A lot of people make assumptions, because of the way I come across now, about where I have come from – and the level of difficulties I have experienced. And they compare me to their own child based on those assumptions.
They don’t know that for most of secondary school, I did not speak, except to people who were very close to me – because my anxiety was so severe. They don’t know how severely withdrawn I was; and how my teachers used to worry about me because of that. Or that I used to cry myself to sleep at night.
They don’t know that the only reason I ever spoke at all, as a toddler, was because I happened to have a consuming, obsessive interest in words, and in everything’s names, at a critical point – though I had no concept at all of speaking being for connection with other people.
They don’t know how easily I could have been rubber-stamped as having “learning difficulties” at school; because I couldn’t get my head around the concept of “letters”, and the way they were teaching us the alphabet and phonics. I had to pull myself through all of my school lessons, translating everything slowly into my own way of thinking, by sheer force of will. I could so easily have given up – but I chose not to, because I have always been a very determined individual, and my parents have taught me the importance of persevering.
I am continually misunderstood, even now, as an adult; and sometimes in the past my frustration over this has been misread as aggression – when in fact, I have not even been aware that I was raising my voice; or that my body had somehow moved closer to another person than I was ever aware of it being.
People often don’t realise how much all these things enable me to empathise with even the most challenged children and young people; and feel their hurt; and know it; and understand.
I got through all my challenges, to become the woman that I am today, because of three things:
- Dance and drama provided me a way of connecting with the world through music; using that as a model to understand how to adapt my responses to the emotions I see in others; and training me in sensory integration such that my processing of sensory and social information has gradually become much more efficient. It took me a fair while to get used to it all – and I really hated the drama at first, because of all the improvisation games, which I found really scary – but I kept at it and I pushed myself through the anxiety, with my parents’ encouragement. And I would not be nearly as confident or as independent as I am today, without having done that.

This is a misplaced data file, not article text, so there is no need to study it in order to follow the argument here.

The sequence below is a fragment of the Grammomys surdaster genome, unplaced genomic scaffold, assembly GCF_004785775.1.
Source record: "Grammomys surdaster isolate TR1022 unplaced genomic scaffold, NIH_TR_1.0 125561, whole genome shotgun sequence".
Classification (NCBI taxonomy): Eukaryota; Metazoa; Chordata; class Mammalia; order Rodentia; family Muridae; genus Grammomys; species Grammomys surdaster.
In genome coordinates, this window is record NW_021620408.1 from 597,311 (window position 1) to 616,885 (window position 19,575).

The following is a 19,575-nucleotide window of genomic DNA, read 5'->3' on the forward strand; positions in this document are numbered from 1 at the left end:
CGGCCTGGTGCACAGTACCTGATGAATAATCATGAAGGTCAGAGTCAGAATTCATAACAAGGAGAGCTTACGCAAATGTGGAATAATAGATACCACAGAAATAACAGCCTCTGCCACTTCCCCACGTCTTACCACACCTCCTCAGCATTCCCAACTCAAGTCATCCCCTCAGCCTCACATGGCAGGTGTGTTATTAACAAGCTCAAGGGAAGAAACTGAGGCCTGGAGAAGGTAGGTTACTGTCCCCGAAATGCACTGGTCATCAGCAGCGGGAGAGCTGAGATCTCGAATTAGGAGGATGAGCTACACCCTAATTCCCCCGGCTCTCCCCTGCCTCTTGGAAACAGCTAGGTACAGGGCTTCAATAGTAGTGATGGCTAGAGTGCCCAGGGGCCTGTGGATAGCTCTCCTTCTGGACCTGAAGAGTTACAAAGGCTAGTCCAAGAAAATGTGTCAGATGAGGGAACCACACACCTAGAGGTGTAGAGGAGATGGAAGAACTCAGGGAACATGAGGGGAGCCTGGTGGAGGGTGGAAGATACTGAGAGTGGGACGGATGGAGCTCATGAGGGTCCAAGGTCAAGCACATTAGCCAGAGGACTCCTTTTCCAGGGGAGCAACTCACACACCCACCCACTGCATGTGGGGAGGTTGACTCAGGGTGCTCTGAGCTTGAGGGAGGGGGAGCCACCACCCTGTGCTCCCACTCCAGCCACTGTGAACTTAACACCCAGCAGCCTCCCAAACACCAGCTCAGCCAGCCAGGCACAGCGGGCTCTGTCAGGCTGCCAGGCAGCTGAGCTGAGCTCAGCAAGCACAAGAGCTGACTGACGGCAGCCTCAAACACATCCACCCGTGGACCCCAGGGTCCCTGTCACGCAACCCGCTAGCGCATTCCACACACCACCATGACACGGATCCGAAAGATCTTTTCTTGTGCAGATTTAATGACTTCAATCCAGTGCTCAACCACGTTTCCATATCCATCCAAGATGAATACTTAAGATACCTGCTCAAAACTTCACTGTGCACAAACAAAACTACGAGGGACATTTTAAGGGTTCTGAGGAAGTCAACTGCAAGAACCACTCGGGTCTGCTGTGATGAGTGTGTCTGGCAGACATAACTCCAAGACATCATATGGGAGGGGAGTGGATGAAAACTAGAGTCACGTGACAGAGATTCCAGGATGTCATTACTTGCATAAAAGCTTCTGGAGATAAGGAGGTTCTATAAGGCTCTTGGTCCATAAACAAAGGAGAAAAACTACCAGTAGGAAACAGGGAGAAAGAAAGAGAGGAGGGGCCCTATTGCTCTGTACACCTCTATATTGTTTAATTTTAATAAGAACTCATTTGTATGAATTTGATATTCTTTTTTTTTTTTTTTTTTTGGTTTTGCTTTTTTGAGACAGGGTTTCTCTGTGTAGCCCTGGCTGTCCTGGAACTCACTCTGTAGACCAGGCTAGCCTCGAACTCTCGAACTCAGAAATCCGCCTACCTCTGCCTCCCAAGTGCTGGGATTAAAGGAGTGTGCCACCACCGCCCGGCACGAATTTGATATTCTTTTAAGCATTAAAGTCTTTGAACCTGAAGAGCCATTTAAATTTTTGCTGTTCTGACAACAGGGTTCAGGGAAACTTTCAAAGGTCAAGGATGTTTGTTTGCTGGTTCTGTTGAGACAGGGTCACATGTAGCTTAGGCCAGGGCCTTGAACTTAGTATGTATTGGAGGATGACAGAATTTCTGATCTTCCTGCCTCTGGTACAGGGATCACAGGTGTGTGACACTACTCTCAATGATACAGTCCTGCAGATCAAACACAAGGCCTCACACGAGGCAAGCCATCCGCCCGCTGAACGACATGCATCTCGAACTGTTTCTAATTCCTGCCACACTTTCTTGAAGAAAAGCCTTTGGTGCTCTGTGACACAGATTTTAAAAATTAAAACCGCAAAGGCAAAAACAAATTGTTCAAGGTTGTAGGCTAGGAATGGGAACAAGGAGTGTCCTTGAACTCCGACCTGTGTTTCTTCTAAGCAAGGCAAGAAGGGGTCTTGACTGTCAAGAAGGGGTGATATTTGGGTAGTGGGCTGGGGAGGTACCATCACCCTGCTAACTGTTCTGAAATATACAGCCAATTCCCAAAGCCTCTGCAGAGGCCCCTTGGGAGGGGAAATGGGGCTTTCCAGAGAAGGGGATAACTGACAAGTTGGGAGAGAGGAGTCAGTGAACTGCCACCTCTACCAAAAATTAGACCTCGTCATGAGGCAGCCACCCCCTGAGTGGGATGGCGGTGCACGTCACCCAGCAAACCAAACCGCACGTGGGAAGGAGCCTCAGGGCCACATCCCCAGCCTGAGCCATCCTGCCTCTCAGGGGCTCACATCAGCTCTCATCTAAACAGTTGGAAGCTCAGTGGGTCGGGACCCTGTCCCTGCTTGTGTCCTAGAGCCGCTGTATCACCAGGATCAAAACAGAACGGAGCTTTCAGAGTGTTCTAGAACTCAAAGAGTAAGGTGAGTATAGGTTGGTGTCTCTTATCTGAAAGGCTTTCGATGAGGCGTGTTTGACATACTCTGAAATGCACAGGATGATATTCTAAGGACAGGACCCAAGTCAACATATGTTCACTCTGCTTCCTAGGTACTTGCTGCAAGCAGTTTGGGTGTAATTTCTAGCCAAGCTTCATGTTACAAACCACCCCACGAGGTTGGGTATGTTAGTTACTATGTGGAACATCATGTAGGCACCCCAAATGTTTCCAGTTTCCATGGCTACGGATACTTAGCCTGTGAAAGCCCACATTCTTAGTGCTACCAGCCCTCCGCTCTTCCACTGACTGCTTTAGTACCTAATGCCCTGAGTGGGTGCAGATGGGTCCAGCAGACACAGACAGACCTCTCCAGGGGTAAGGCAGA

- I came into contact, as a young teenager, with another young person – a peer – who seemed to understand me naturally, in a way that I had never experienced before. Although I hardly spoke with this person, I could feel a connection with them; and I could see things in them that were similar to what I was feeling. This was a very empowering thing for me, and it had a dramatic effect on my outlook from that point onwards.
- My parents have always been people of serious long-term vision; and they never stopped believing in my potential to come a long way – even when I was at my most withdrawn and my grades at school were going downhill. They always spurred me on to deal with my challenges head-on, so that I would not be held back in life – and that has had a massive impact on my own determination, and my belief in what I could achieve if I tried hard enough.
I am now well into adulthood; and I am very passionate to pass on what I have learned through my journey, by supporting other young people and children who are going through similar challenges. That is why I have set up ReGenerate – so that I can teach, mentor and support needy children and young people, in the exact setting and conditions that most helped me when I was younger.